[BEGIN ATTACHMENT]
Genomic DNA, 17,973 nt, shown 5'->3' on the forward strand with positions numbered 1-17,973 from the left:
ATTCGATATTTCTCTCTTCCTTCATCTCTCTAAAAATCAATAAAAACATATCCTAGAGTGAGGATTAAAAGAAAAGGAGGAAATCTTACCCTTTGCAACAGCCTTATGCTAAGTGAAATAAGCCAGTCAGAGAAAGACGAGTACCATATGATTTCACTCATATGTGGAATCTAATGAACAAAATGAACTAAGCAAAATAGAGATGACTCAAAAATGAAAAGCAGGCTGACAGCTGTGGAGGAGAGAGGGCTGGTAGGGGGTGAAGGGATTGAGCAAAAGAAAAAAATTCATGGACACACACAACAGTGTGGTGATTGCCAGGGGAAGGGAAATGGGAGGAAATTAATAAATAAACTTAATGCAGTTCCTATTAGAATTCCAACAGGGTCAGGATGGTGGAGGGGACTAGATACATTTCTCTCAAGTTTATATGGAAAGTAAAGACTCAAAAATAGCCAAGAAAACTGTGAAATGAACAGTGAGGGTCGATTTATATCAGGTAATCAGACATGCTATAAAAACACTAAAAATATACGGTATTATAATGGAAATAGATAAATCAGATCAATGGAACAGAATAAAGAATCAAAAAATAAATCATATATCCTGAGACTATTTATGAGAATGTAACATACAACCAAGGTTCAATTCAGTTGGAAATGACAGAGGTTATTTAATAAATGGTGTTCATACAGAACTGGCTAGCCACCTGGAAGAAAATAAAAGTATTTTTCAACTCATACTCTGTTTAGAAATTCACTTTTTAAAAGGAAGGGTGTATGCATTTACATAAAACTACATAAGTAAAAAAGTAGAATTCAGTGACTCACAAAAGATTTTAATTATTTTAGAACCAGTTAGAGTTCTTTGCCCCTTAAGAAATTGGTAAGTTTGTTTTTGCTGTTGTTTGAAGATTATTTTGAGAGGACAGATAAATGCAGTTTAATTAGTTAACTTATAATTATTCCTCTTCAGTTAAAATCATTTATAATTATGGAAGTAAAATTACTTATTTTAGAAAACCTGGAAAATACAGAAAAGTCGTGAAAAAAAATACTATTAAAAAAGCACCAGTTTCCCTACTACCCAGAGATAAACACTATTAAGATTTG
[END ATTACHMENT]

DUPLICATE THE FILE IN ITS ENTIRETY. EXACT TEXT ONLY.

Genomic DNA, 17,973 nt, shown 5'->3' on the forward strand with positions numbered 1-17,973 from the left:
ATTCGATATTTCTCTCTTCCTTCATCTCTCTAAAAATCAATAAAAACATATCCTAGAGTGAGGATTAAAAGAAAAGGAGGAAATCTTACCCTTTGCAACAGCCTTATGCTAAGTGAAATAAGCCAGTCAGAGAAAGACGAGTACCATATGATTTCACTCATATGTGGAATCTAATGAACAAAATGAACTAAGCAAAATAGAGATGACTCAAAAATGAAAAGCAGGCTGACAGCTGTGGAGGAGAGAGGGCTGGTAGGGGGTGAAGGGATTGAGCAAAAGAAAAAAATTCATGGACACACACAACAGTGTGGTGATTGCCAGGGGAAGGGAAATGGGAGGAAATTAATAAATAAACTTAATGCAGTTCCTATTAGAATTCCAACAGGGTCAGGATGGTGGAGGGGACTAGATACATTTCTCTCAAGTTTATATGGAAAGTAAAGACTCAAAAATAGCCAAGAAAACTGTGAAATGAACAGTGAGGGTCGATTTATATCAGGTAATCAGACATGCTATAAAAACACTAAAAATATACGGTATTATAATGGAAATAGATAAATCAGATCAATGGAACAGAATAAAGAATCAAAAAATAAATCATATATCCTGAGACTATTTATGAGAATGTAACATACAACCAAGGTTCAATTCAGTTGGAAATGACAGAGGTTATTTAATAAATGGTGTTCATACAGAACTGGCTAGCCACCTGGAAGAAAATAAAAGTATTTTTCAACTCATACTCTGTTTAGAAATTCACTTTTTAAAAGGAAGGGTGTATGCATTTACATAAAACTACATAAGTAAAAAAGTAGAATTCAGTGACTCACAAAAGATTTTAATTATTTTAGAACCAGTTAGAGTTCTTTGCCCCTTAAGAAATTGGTAAGTTTGTTTTTGCTGTTGTTTGAAGATTATTTTGAGAGGACAGATAAATGCAGTTTAATTAGTTAACTTATAATTATTCCTCTTCAGTTAAAATCATTTATAATTATGGAAGTAAAATTACTTATTTTAGAAAACCTGGAAAATACAGAAAAGTCGTGAAAAAAAATACTATTAAAAAAGCACCAGTTTCCCTACTACCCAGAGATAAACACTATTAAGATTTG